There appears to be a culture among a small group of older male reporters and news managers that finds some level of humor in violence, notably, though not exclusively, violence involving a male perpetrator and a female victim. At one station, a 30-year veteran of the industry, upon learning of the verdict in the case of nanny Louise Woodward, commented that he was canceling her as his baby-sitter. Interestingly, the younger staffers did not join in the effort to make a joke about the trial for a baby's death, and some of the reporters seemed uncomfortable at the remark previously was dismissed as "gallows humor."
There is an extensive and sometimes conflicting relationship between reporters and police that, according to the researcher's observations, impacts coverage of victims of violence. Many local television newsrooms tend to have their "buffers" - those who are energized by police and fire fighters in action - and they exist in the stations observed as well. There is value to the buffers constant monitoring of police and fire scanners as their vigilance can keep their stations on top of significant breaking news stories. However, over reliance on law enforcement for newscast content exacerbates the disproportionate and inappropriate coverage of crime and its victims. The stations observed fit the pattern of the TV newsrooms deep interest in all aspects of crime. As examples, at one particular Detroit TV station, an assignment manager has one scanner in his car and another built into the headboard of his bed. (Kiska, 1997) At the small-market station visited by the researcher, silence was called for in the newsroom when word of a shooting came over the police scanner. Despite the fact that the reported incident was nearly 60 miles away, and in another coverage area, an assignment editor instructed a reporter to "make a call."
The apparent fascination with law enforcement by a core of reporters, as witnessed in the news rooms observed, has the capacity to make crime stories, and the portrayal of victims more frequent subjects of reporting. Those stories tend to rise higher in the newcast. The news, simply put, reflects the reporters and news managers interests more than that of the viewing public. A 1997 national survey found that four out of five respondents agreed that the press is insensitive to people's pain when covering disasters and accidents. (Roper Center, 1997) Another survey of local television news viewers agreed by a two to one margin that too much time is spent covering crime and disaster. (Kiska, 1997)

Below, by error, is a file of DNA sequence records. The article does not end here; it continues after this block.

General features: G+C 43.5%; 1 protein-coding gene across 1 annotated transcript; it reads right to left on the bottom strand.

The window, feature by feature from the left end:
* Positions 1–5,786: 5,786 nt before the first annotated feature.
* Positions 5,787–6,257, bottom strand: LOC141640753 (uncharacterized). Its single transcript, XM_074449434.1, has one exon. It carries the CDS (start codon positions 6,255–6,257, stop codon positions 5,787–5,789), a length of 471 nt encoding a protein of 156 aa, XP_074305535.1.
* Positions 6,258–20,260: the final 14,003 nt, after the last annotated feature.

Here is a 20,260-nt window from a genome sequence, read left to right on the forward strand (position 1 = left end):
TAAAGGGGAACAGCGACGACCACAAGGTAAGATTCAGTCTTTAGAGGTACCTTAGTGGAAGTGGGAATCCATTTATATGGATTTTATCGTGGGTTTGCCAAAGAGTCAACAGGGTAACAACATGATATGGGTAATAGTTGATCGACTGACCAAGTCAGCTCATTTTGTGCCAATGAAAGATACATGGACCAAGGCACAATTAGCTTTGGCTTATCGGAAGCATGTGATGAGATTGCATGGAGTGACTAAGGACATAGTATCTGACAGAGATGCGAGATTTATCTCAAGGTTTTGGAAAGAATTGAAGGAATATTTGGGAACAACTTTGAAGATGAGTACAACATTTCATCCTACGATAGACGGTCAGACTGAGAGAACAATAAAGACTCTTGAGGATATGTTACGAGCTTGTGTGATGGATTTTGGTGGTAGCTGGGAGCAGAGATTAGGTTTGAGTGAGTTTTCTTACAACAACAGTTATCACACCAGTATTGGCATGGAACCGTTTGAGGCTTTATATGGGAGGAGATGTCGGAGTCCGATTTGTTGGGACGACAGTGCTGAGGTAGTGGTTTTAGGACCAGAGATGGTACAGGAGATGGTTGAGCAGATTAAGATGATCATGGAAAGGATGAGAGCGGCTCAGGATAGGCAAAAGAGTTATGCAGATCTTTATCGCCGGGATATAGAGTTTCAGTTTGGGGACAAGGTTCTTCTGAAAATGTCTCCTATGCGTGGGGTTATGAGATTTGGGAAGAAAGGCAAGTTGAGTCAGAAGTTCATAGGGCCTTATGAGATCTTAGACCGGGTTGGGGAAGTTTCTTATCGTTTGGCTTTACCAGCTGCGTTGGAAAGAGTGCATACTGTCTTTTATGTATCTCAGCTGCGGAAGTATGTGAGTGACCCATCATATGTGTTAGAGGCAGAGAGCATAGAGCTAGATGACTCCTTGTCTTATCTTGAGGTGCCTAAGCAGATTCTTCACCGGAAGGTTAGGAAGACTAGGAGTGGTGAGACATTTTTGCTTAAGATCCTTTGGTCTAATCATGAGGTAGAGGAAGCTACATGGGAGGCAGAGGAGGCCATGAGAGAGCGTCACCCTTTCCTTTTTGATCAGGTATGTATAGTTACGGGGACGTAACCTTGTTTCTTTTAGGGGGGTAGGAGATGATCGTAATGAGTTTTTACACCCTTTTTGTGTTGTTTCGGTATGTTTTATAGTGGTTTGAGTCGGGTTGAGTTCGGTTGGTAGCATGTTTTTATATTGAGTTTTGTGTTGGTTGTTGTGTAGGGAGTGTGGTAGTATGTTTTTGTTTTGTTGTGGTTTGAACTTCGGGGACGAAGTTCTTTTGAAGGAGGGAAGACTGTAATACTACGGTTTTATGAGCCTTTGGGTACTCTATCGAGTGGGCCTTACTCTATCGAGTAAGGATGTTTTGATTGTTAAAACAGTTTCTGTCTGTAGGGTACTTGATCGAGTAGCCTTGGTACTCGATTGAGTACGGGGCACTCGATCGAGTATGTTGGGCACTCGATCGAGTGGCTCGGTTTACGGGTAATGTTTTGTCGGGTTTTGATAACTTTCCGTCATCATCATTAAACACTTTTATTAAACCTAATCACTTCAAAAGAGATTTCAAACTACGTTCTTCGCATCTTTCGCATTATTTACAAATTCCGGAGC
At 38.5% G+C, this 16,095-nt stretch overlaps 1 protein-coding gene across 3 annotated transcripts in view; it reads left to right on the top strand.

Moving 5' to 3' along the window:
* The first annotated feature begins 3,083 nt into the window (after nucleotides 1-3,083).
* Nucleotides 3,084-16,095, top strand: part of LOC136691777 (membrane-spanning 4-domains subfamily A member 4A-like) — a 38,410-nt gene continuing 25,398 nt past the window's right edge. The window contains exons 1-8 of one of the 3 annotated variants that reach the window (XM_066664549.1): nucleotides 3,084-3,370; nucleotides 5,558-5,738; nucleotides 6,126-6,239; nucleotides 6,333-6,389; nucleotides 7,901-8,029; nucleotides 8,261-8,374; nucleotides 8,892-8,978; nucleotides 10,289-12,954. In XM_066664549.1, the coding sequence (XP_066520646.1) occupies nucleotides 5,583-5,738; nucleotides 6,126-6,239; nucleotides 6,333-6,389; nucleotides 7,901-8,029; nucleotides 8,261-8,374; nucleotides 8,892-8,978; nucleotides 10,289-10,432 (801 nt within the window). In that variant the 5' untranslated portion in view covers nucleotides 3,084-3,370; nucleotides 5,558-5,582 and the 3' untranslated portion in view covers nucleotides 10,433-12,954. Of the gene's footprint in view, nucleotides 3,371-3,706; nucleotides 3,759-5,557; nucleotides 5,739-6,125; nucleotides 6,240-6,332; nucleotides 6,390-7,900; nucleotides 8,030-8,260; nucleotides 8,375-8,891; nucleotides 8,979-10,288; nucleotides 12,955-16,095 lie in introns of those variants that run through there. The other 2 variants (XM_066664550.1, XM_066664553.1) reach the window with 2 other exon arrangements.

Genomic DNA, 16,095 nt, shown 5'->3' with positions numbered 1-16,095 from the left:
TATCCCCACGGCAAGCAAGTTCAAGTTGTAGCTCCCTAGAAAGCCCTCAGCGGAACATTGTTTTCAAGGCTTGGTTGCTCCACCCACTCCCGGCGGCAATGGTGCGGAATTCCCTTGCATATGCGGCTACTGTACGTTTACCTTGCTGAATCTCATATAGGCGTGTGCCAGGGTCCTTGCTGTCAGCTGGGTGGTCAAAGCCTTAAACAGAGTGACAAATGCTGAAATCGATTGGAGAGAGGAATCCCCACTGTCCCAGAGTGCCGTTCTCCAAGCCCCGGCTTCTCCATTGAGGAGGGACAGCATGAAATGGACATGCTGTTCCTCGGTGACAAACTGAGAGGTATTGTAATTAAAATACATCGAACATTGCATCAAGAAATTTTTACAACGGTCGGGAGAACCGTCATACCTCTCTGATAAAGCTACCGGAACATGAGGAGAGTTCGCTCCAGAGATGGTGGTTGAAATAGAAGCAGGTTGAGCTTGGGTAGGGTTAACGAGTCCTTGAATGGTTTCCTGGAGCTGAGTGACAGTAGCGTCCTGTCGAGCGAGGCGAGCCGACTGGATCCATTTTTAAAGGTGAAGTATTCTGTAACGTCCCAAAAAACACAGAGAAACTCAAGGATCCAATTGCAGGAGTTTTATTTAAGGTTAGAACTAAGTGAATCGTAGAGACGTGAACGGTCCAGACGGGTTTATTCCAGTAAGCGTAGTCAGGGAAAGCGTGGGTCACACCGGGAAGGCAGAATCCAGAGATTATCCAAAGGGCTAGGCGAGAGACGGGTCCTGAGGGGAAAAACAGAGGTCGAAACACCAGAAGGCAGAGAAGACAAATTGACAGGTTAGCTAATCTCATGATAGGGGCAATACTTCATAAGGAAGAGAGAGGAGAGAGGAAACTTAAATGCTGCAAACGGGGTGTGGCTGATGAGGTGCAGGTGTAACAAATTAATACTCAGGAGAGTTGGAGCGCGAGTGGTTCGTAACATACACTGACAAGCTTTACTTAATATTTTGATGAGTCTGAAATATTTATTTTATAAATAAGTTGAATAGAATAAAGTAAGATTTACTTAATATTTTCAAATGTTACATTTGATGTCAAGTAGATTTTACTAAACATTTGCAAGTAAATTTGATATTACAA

Based on this participant observation study of three television stations in different-sized markets, the researcher arrived at several conclusions with respect to local coverage of victims of violence.
One, there is general awareness in the newsroom by managers and reporters alike of public distaste for graphic and insensitive coverage of victims of violence, but there are no firm standards in place to guide coverage. Codes, standards, and rules that do operate tend to be ad hoc and instituted after a story gone awry rather than before.
Two, the temptation of the technology is substantial. Because the capability of "going live" is readily available it is frequently used and live shots often lead the newscasts. In two instances the researcher observed two stories about crime that featured victims leading the noon newscast. Each time, the story was after-the-fact and each time the story about the victim was rendered more significant than it actually was because of the capacity to go live, not because of the story content.
Three, parallel to general trends in local television news, crime and the victims of crime were reported disproportionate to their occurrence. Because crime is inexpensive to cover, there are more stories about crime and its victims than there are about stories on the economy, or politics, or education. These stories often require a greater investment of time on the part of the reporter, the videographer, and the producer.
Four, victims of crime and crime itself leans toward the shocking and can be visually grabbing. At all three stations, the practice was to "shoot tight" and to capture everything on video. The prevailing view was to use it "because it's there."
Five, competition between stations for viewers who translate into rating points affects the way in which victims are covered. TV stations as a group, and these three were no exception, dislike being beaten by competitors to a story, and that includes all aspects of story coverage. At one station, a particularly graphic description of a victim's mutilation given by a witness was aired "because the other station had it." The implication was that the other station would use it so, not be outdone, a reporter at the station observed included the soundbite in her report.
This study has also prompted several other areas for research, including an examination of the correlation between levels of education and views of violence coverage; a study of the relationship between newsroom budgets dedicated to investigative and special projects efforts and the percent of crime stories in newscasts; and the development of model policies based on conversations between victims and news room managers and reporters.
Crumm, C. (1997, May 11). Study: Channel 7 most violent. The Oakland Press, p. A-1.
Fisk, A. (1997, August 28). Vocal Channel 7 news exec leaving to head Cleveland sister station. The Detroit News, p. D-7.
How the public views the media: A study by the University of Connecticut's Roper Center. (1997, March 2). Parade.
Kneeland, C. (1996, Fall). A Grueling Standard to Live By. Nieman Reports, pp. 15-16.
Kiska, T. (1997, March 28). This Just in ...: With scanners, beepers and computers, Channel 7 reporters face a daylong scramble to be first on the scene. The Detroit News, p. E1.
Kiska, T. (1997, June 15). Crime Time Live: Viewers Speak Out: TV news: Fueling our fears-Detroit News survey. The Detroit News, p. A1.
Sounds Very Familiar, (1998, March 12). The Washington Post.
Winerap, M. (1998, January 11). Does Local TV News Have to Be So Bad? The New York Times Magazine, pp. 29-36, pp. 50-63.